– In addition there will be an assignment every week for
practice i.e. not for grade
• The final exam will be slightly more theoretical
but will still have a large practical component
Introduction to Econometrics
• What is econometrics?
• Learning objectives
• Method of teaching.
What is Econometrics
• In a nutshell Econometrics is statistics applied to
economic relationships
– quantify economic relationships
• A simple example:
– Keynesian Consumption function
–  income today,  consumption today or  savings
today
– C=a+b*Y
• Another Example Return to Education:
– What is  in income from holding a degree
• Demand for fuel:
– response of consumer demand to change in excise
tax?
– How much matters to the government
Key Issue: Managing Uncertainty
• Economic Theory defines a relationship
between variables
• Agents require the size of the effects e.g. MPC,
elasticity of demands.
• Key issue:
– Whole population never observed only sample
– Creates uncertainty
• Managing uncertainty is the key point of
statistics
Steps in the Analysis
1. Economic Model: state theory or hypothesis
e.g. Keynesian model
2. Specify a mathematical model: single equation
or several.
–e.g. C=a+b*Y
–Note: 1 & 2 from your other courses
3. Specify statistical model: how deal with “errors”
caused by sampling
– This is what makes statistics
4. Get data: I provide for this course
– But for your own project you will need to get data
Steps in the Analysis
5. Estimate the parameters of the model that
best fit to the data. e.g. what “b” gives the
best fit
6. Reject the Model?
– Test hypotheses regarding the parameters. e.g. is
“b” = 0.8?
– Not trivial because of sample
7. Prediction: “What if”
– implicit in everything
Learning Objectives
1. Understand how to perform linear regression
analysis of economic data to derives estimates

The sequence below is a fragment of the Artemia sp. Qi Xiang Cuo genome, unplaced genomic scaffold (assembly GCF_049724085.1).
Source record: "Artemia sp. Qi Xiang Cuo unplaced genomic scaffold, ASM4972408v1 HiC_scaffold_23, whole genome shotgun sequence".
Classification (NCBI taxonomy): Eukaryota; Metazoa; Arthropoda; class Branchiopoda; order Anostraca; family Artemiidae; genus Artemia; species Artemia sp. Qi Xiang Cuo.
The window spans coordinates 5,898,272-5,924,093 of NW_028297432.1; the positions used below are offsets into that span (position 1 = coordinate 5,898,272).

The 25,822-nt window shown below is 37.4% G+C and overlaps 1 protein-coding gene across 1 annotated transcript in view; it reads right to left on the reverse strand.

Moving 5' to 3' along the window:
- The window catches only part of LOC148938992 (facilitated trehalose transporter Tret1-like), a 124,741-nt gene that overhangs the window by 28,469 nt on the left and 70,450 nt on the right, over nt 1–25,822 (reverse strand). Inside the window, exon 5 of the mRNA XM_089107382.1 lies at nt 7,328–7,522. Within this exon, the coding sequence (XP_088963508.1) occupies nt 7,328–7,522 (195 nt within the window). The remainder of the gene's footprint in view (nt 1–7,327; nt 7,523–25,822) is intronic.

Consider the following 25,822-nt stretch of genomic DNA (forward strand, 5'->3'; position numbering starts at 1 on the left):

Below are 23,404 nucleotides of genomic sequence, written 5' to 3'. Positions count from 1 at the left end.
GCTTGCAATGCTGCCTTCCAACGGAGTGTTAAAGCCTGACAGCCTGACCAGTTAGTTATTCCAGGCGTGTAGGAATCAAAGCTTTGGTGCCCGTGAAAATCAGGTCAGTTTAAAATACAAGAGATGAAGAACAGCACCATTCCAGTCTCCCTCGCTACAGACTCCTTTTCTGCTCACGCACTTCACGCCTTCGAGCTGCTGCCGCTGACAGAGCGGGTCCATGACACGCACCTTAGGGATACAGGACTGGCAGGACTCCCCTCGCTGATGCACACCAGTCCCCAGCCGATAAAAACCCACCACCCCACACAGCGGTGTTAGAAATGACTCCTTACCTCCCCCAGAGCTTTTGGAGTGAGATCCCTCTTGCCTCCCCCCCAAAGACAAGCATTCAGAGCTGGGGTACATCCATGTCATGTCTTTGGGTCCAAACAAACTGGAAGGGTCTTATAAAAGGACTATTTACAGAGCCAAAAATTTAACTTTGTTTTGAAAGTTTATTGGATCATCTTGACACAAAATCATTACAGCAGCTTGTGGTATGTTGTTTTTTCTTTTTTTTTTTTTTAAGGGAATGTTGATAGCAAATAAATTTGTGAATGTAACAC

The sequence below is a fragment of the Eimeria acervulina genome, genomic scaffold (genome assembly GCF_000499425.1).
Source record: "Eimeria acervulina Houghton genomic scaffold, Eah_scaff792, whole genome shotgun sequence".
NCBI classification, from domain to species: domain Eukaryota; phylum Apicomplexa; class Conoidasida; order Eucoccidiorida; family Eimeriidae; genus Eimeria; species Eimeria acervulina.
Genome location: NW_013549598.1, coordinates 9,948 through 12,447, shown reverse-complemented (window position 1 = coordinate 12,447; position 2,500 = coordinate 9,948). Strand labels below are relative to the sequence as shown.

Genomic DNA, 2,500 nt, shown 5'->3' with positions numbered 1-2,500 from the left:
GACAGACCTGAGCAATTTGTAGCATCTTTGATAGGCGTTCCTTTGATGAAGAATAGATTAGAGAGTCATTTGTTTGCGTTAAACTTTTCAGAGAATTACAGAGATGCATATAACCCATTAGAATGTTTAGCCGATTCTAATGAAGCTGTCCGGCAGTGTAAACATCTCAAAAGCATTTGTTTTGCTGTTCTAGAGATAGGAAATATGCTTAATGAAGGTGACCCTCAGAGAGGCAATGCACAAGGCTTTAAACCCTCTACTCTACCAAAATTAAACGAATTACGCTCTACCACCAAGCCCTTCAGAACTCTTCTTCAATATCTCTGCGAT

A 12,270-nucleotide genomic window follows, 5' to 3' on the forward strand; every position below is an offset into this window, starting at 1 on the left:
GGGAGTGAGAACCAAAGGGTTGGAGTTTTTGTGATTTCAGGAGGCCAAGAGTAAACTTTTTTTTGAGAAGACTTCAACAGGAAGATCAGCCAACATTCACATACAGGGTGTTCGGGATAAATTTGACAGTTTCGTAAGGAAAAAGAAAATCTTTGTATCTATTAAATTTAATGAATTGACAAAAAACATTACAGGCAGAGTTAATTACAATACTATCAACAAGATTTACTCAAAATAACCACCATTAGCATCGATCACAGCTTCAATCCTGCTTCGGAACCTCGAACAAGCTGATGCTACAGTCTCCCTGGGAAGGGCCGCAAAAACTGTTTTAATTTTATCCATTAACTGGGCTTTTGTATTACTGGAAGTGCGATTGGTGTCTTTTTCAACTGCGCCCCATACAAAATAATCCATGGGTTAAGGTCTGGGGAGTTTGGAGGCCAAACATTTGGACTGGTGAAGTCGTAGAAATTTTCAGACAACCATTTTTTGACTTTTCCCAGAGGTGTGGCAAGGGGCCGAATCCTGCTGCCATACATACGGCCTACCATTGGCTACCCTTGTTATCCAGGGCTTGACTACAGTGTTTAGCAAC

of parameters defined by economic theory
2. Understand how to perform hypothesis tests on
the regression results in order to reject (or not)
alternative economic theories
3. Use the results of the analyses to describe the
effects of alternative economic policies and
actions
Teaching This Course
• Practical approach
• Each section will be motivated by a case study
– We will analyse real data in class
– Address theoretical issues as they arise in each
case study
– Apply to some other cases
– Further applications as homework
• You should repeat the data analysis in your
own time and do the assignments for practice
– Remember only 2 are for grade
Teaching This Course
• Failure to actually use data yourself will inhibit
your learning
• Remember 40% of final exam is based on
practical interpretation of stata output
Cases & Topics
1. Are women paid less than men?
– Intro to statistics
2. What is the MPC?
– Simple regression
3. How low will house prices fall?
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Multivariate regression
4. Big is beautiful: Asymptotic theory
5. Mid way review & several examples
Cases & Topics
6. What is the return to education?
– Omitted variables and errors in variables
7. What is the elasticity of demand for fuel?
– Functional form
8. Review some of the cases for statistical
problems of heteroscedasticity and
autocorrelation